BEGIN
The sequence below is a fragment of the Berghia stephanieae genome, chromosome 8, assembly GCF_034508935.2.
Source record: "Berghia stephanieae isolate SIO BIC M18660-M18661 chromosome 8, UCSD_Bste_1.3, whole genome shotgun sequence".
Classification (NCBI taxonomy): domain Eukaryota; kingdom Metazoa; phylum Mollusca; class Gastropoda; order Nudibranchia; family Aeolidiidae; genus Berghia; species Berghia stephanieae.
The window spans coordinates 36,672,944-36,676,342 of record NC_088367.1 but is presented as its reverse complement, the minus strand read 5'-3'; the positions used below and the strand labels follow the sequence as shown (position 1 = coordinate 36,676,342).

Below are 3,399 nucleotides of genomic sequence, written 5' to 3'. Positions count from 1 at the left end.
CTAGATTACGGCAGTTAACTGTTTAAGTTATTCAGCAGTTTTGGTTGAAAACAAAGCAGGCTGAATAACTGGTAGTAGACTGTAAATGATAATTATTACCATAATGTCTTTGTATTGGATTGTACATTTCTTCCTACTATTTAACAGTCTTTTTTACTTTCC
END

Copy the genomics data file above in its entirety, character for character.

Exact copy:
The sequence below is a fragment of the Berghia stephanieae genome, chromosome 8, assembly GCF_034508935.2.
Source record: "Berghia stephanieae isolate SIO BIC M18660-M18661 chromosome 8, UCSD_Bste_1.3, whole genome shotgun sequence".
Classification (NCBI taxonomy): domain Eukaryota; kingdom Metazoa; phylum Mollusca; class Gastropoda; order Nudibranchia; family Aeolidiidae; genus Berghia; species Berghia stephanieae.
The window spans coordinates 36,672,944-36,676,342 of record NC_088367.1 but is presented as its reverse complement, the minus strand read 5'-3'; the positions used below and the strand labels follow the sequence as shown (position 1 = coordinate 36,676,342).

Below are 3,399 nucleotides of genomic sequence, written 5' to 3'. Positions count from 1 at the left end.
CTAGATTACGGCAGTTAACTGTTTAAGTTATTCAGCAGTTTTGGTTGAAAACAAAGCAGGCTGAATAACTGGTAGTAGACTGTAAATGATAATTATTACCATAATGTCTTTGTATTGGATTGTACATTTCTTCCTACTATTTAACAGTCTTTTTTACTTTCC